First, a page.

Internal Data Protection Policy


Sep 15, 2022

An internal data protection policy describes the principles and conditions that apply to your company’s handling, processing and storage of personal data. The document will set out how these principles and conditions apply in the context of the company’s operations and how they are relevant to personal data collected from different data subjects (i.e. customers, employees or suppliers). It is also known as a privacy standard or simply as a data protection policy.

When should you use an Internal Data Protection Policy?

The document is an internal policy document directed at your company’s employees (unlike a privacy policy, which is made available to data subjects outside of your organisation). It should be used to make employees aware of their data protection obligations, provide a clear definition of what personal data is and assign accountability within your company for protecting personal data. It can also be used to set out how the organisation processes personal data and describe the rights of individuals whose personal data is processed by your company.

An internal data protection policy will help your company comply with the requirements of the UK General Data Protection Regulation (UK GDPR) and other applicable data protection regulations (such as the Data Protection Act 2018). As well as helping to ensure your company is legally compliant, a well-drafted internal data protection policy also:

  1. provides employees with clear guidance about their data protection responsibilities; 

  2. underlines the importance of protecting personal data which is processed by the business; and

  3. sets standards for how your company makes decisions about processing personal data.

It should be used together with other data protection policies and documents such as a privacy policy, a cookie policy and a policy for handling personal data breaches.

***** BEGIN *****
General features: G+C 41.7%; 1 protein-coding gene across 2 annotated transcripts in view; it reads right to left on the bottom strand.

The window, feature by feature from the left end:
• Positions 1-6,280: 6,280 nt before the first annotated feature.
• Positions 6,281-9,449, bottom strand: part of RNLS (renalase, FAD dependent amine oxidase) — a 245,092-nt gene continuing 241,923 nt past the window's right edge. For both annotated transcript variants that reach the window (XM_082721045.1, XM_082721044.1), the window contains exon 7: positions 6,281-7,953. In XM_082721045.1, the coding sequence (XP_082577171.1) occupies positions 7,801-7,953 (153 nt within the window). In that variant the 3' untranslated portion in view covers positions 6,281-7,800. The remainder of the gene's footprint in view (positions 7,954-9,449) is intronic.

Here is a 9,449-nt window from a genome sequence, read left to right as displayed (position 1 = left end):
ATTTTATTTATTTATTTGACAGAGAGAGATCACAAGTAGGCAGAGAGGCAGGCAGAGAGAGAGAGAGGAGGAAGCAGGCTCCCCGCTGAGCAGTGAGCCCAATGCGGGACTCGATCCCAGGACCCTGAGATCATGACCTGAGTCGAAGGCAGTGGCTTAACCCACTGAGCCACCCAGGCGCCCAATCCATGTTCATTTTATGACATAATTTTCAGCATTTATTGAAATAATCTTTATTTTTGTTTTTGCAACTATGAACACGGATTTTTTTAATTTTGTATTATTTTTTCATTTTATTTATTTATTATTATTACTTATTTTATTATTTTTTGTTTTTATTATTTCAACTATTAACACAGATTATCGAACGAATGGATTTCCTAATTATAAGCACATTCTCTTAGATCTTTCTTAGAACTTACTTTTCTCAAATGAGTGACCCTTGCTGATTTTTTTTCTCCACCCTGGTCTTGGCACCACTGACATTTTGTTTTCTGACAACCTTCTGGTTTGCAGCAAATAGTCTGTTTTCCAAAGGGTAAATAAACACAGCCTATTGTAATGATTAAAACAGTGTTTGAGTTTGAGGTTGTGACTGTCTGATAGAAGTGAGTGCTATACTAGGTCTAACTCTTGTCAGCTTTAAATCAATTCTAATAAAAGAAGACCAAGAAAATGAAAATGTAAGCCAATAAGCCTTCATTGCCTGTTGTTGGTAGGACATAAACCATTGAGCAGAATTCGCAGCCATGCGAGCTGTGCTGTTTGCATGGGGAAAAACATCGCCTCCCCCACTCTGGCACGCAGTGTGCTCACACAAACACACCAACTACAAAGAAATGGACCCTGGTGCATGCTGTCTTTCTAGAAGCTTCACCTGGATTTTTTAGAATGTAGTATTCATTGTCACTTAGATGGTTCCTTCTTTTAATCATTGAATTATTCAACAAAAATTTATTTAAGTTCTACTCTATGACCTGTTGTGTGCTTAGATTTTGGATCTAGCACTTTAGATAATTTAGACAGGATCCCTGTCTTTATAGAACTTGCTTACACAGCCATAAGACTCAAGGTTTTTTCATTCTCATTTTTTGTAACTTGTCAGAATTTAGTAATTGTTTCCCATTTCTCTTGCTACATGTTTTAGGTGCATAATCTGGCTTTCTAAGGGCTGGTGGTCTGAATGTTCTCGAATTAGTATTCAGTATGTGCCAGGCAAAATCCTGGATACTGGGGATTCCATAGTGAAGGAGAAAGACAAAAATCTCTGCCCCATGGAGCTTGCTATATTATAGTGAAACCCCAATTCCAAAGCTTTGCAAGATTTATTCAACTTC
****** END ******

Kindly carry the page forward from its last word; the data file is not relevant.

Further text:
Why is an Internal Data Protection Policy important and why should you use an Internal Data Protection Policy?

In the UK, companies must process personal data in compliance with privacy laws, including the UK GDPR. Almost all companies will process personal data as they will collect details such as names, addresses and contact details of customers, service providers or visitors to their website. Some examples of how you might be processing personal data as a SMB include: 

  • collection of personal data from prospective customers through your website, social media platforms, and other forms of communication; 

  • storage of customer contact details in any CRM systems; and

  • login details for users of your app or website.

 There are large potential fines for failing to comply with the UK GDPR - the most serious violations can results in fines of up to 4% of global turnover of the preceding financial year or £17.5 million (whichever is greater) and other violations can result in fines of up to 2% of annual worldwide turnover of the preceding financial year or £8.75  million (whichever is greater). 

What are the common pitfalls of an Internal Data Protection Policy?

Adopting an internal data protection policy by itself is not sufficient to ensure compliance with the UK GDPR. Your business will also need to communicate the policy to your employees and implement and adopt the data protection practices set out in the policy. The policy should be appropriate for your business and reflect the types of personal data that you process. If your company only processes small amounts of personal data and is relatively small, you could consider incorporating the data protection policy into your employee staff handbook, rather than having it as a standalone document. 

Remember, an internal data protection policy is only one part of a company’s data protection compliance practices. It is not a substitute for documents such as a privacy policy or a privacy notice (which should be provided to employees together with their employment contract when they join your company).

Please note: Pocketlaw is not a substitute for an attorney or law firm. So, should you have any legal questions on the content of this page, please get in touch with a qualified legal professional.

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